One of the most common definitions of a problem is, that it applies to a question or difficulty calling for a solution or causing a concern. The word is normally negatively perceived as a challenge or difficult situation but can be replaced by more positive terms like aspiration, goal, or opportunity. Because a problem is not a state of being or a thing unto itself. Instead, a problem is the act of bringing forth a question about a situation for consideration. The process of consideration results in an understanding of the current and the desired states of that situation.
All problems have two features in common: goals and barriers.
Goals, because problems involve achieving an objective or a desired state, which can also include to wish to avoid a certain situation or event. If there were no barriers in the way of achieving the goal, there would be no problem. Problem solving involves overcoming the barriers or obstacles that prevent the achievement of goals.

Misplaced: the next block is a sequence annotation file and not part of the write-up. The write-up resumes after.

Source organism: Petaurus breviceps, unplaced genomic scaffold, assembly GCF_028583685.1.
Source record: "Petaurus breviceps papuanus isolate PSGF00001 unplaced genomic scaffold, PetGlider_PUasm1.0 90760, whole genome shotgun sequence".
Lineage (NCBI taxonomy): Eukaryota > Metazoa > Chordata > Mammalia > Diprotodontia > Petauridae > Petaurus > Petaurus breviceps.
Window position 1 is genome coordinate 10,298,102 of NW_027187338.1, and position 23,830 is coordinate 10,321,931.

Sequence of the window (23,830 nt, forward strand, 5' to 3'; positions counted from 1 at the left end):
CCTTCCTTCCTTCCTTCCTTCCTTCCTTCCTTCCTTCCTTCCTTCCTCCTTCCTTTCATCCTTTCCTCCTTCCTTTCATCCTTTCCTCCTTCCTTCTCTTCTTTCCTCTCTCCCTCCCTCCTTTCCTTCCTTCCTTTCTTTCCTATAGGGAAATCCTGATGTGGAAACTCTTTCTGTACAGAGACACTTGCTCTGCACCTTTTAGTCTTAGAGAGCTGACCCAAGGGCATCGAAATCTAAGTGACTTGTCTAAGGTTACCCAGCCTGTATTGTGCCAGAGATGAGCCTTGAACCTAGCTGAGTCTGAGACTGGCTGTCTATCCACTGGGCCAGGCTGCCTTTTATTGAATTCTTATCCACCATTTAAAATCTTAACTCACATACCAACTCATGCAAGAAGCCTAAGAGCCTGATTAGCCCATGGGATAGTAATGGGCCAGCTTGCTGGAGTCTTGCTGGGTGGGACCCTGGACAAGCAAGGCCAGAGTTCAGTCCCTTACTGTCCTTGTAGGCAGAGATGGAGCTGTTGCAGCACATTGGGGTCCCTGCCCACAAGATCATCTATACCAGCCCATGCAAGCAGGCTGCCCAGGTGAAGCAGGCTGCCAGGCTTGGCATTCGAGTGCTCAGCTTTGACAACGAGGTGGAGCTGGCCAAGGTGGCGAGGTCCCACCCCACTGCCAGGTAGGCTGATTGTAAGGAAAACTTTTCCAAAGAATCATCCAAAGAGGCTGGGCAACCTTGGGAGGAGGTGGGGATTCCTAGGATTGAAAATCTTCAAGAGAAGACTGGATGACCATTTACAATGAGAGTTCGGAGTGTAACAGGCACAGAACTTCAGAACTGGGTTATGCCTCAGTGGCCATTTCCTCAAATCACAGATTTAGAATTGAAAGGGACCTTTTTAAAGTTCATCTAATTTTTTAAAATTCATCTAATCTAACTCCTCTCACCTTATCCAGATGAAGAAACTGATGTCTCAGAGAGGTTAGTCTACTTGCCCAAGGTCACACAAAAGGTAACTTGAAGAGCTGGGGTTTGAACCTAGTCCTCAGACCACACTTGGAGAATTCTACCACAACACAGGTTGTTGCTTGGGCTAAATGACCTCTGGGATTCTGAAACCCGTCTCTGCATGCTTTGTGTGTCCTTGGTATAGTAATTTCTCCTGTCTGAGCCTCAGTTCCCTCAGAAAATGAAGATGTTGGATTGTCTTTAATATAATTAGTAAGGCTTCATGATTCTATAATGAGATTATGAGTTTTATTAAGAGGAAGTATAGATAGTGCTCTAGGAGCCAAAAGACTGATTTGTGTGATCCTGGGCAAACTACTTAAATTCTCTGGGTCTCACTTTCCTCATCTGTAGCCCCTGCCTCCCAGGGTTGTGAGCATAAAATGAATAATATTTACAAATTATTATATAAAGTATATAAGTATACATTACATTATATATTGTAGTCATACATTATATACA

If you are hungry then your goal is to eat something. A barrier to this may be that you have no food available. So, you take a trip to the supermarket and buy some food, removing the barrier and thus solving the problem.
If you are the head of an organisation, then your main goal may be to maximise profits and this main goal may need to be split into numerous sub-goals in order to fulfil the ultimate aim of increasing profits. There may be many barriers preventing the goal from being reached. The manager needs to attempt to recognise these barriers and remove them or find other ways to achieve the goals of the organisation.
Looking at a problem in terms of goals and barriers can also help you to split bigger problems into more manageable sub-problems.
For example, in this problem:
“I have been offered a job that I want, but I don’t have the transport to get there and I don’t have enough money to buy a car.”
|Take the job